Pulsar HD38s Thermal Monocular First Testing

Discussion in 'Optics' started by Brian Shaffer, Jun 27, 2014.

  1. Brian Shaffer

    Brian Shaffer Hog Hunter SUS VENATOR CLUB LoneStarBoars Supporter

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    I have this for a few more weeks, but I thought I would put out the first video testing I have done with it. First time out, I had the issues with the video recorder and the time/date stamp (see hog imagery here) and the second time out, didn't see much in the way of animals.

    I plan on trying to video various animals at various distances, hopefully and primarily in the fields where I can say with some certainty what the distances are because I am familiar with the fields and the distances between landmarks via Google Earth. I also hope to go more into the operation of the scope, but have already seen where others have done a better job online with that already, so maybe just key features?

    On first blush, I like this scope better than my FLIR PS32. It runs about $800 more than the PS32 ($3800), http://www.pulsar-nv.com/products/thermal-imaging-scopes-quantum/quantum-hd38s/ . It does not show quite as well on the video (which is through the video out port and not shot through the lens), but on the internal display, significantly hotter things such as animals really sort of "pop" (stand out) visually and are not just white or black.

    I don't have a set format or plan at this point, so if you have some specific questions or things you want to see brought up about the scope, let me know and I will try to work it in to the more formal overall review as I get it together.

     
    Last edited: Jun 27, 2014
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  2. FrankT

    FrankT Destin FL LSB TURKEY BUZZARD PRESERVATION SOCIETY LoneStarBoars Supporter

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    $800?
     
  3. DaveABQ

    DaveABQ Albuquerque, NM

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    $800 more than.....
     
  4. DaveABQ

    DaveABQ Albuquerque, NM

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    good info Brian...
     
  5. rgilbert

    rgilbert LSB Active Member LSB TURKEY BUZZARD PRESERVATION SOCIETY SUS VENATOR CLUB

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    Looks good. The corn in the feeder holds that much heat? Good way to check them.
     
  6. Brian Shaffer

    Brian Shaffer Hog Hunter SUS VENATOR CLUB LoneStarBoars Supporter

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    Actually, yeah, the corn retains heat. It can take a while for the metal to cool off sometimes to show the difference (direct sunlight all day long can heat up everything), but it works. You can also check above ground propane tanks and see how much propane they have in them as well.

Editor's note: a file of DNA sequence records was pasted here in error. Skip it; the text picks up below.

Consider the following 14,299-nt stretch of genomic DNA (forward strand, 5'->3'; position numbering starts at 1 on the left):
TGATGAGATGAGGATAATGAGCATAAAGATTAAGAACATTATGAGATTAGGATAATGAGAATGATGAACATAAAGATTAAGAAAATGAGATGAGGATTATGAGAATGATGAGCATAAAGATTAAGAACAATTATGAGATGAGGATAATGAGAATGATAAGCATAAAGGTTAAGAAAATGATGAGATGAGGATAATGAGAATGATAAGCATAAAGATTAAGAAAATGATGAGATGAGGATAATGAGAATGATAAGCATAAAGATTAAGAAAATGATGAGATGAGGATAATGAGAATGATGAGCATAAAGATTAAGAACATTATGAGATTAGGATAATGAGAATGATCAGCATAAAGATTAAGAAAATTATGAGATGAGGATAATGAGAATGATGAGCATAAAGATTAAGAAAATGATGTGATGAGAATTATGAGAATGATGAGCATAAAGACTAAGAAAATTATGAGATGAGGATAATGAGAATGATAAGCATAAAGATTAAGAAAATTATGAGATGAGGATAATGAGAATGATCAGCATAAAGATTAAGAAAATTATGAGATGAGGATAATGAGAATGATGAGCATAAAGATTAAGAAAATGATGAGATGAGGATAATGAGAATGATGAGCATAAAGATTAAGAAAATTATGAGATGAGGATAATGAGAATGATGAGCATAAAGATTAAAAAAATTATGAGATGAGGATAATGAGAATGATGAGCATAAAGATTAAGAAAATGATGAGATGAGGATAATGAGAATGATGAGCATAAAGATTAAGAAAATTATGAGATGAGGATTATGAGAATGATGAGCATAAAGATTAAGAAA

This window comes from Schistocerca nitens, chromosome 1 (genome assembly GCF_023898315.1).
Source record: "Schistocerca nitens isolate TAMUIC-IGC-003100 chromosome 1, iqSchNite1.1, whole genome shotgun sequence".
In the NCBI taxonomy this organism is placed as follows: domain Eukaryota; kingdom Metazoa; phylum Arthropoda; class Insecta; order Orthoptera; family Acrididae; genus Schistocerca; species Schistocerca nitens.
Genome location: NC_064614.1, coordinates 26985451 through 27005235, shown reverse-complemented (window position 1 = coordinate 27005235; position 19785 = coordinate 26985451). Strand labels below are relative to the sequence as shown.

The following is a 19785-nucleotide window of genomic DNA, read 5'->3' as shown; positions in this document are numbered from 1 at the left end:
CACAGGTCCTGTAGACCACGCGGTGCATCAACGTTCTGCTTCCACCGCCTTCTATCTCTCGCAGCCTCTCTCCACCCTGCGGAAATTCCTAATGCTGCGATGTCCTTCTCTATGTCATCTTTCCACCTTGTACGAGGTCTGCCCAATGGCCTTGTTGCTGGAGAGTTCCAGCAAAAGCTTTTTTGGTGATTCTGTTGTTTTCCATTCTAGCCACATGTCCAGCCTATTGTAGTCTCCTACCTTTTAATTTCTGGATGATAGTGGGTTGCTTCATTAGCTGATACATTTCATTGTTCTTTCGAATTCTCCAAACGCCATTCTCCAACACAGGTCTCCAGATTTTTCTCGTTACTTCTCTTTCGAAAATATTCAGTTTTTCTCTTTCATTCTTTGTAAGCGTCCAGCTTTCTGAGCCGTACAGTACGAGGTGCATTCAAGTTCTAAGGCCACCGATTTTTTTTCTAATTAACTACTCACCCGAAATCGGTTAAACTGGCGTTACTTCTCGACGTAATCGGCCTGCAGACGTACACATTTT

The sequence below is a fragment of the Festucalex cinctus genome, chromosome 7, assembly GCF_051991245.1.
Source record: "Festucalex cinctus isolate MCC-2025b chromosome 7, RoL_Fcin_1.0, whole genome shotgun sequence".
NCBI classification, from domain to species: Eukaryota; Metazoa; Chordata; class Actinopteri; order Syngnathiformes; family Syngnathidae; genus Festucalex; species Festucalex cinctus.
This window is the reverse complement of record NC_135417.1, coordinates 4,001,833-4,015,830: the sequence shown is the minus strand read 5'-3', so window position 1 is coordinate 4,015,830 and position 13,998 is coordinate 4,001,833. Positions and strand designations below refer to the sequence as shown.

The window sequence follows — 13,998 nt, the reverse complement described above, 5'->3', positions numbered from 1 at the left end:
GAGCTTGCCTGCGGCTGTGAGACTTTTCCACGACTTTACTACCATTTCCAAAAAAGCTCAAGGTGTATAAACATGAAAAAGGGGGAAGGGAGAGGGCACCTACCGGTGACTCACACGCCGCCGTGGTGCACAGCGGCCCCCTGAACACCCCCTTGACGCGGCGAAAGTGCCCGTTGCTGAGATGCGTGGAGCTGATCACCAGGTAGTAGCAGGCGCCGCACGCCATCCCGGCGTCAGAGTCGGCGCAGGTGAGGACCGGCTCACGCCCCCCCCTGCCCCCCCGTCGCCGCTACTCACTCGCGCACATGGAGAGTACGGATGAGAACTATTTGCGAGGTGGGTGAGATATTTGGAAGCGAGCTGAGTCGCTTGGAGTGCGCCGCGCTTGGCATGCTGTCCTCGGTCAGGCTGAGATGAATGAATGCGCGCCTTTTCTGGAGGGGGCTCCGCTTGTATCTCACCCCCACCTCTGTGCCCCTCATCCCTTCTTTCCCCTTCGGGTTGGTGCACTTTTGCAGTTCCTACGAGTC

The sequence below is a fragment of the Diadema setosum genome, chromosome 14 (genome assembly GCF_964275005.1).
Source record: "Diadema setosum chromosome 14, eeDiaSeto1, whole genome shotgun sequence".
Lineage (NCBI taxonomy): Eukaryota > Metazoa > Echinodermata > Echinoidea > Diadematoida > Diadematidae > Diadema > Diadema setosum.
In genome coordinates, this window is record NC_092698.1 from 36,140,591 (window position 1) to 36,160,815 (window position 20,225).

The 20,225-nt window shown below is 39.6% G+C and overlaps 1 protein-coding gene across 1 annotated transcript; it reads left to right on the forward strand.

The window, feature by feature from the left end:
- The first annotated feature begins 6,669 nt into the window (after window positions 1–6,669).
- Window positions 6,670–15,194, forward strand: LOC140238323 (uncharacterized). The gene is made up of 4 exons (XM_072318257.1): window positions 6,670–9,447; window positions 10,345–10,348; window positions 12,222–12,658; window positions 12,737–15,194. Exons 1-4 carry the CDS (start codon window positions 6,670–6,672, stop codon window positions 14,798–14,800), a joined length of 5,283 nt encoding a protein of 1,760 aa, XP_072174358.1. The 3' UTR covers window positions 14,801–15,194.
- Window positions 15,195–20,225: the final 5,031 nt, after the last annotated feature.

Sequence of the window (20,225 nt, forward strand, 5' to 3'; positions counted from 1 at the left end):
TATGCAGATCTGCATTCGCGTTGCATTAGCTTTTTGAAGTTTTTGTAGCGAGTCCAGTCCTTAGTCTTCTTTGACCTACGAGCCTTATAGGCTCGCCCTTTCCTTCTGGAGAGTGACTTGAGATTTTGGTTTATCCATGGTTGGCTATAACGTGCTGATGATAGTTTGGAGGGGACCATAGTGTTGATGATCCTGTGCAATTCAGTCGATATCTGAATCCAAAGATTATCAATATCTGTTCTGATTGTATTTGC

7. BigRedDog

    BigRedDog LSB Active Member SUS VENATOR CLUB LoneStarBoars Supporter Vendor

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    How well does it handle fast scanning side to side? Pixilate much?

    Any idea of how much it can discriminate between temps? How many degrees delta does it need to show a differential?

    thanks for the report
     
  8. Brian Shaffer

    Brian Shaffer Hog Hunter SUS VENATOR CLUB LoneStarBoars Supporter

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    Specs that I know are in the link above. Scannindg is demo'd in the vid.
     
  9. DaveABQ

    DaveABQ Albuquerque, NM

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    I love that in my thermal monocular Brian, I can tell how much corn is in my feeders so I know when it's time to refill
     
  10. Hunt TXHogs

    Hunt TXHogs LSB Member

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    With the original HD38 no 'S' in model name i found that I frequently had to calibrate it (every 10 mins) to keep the image clean.

    All thermals probably need more frequent calibration when first used (initial on) until the microbolometer stabalizes but I was having to recalibrate half hour or more later from initial on at the timeframe specified above.

    Is the 'S' improved from this standpoint?

    Is the focus ring as finicky as the Photon focus or is it more forgiving?

    What is the furthest distance that you can detect a doe/pig/cow from an overlook, such as a dam.
     
  11. Brian Shaffer

    Brian Shaffer Hog Hunter SUS VENATOR CLUB LoneStarBoars Supporter

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    The objective focus is not as finicky, but it is pretty quick. Either you are in focus or you are not.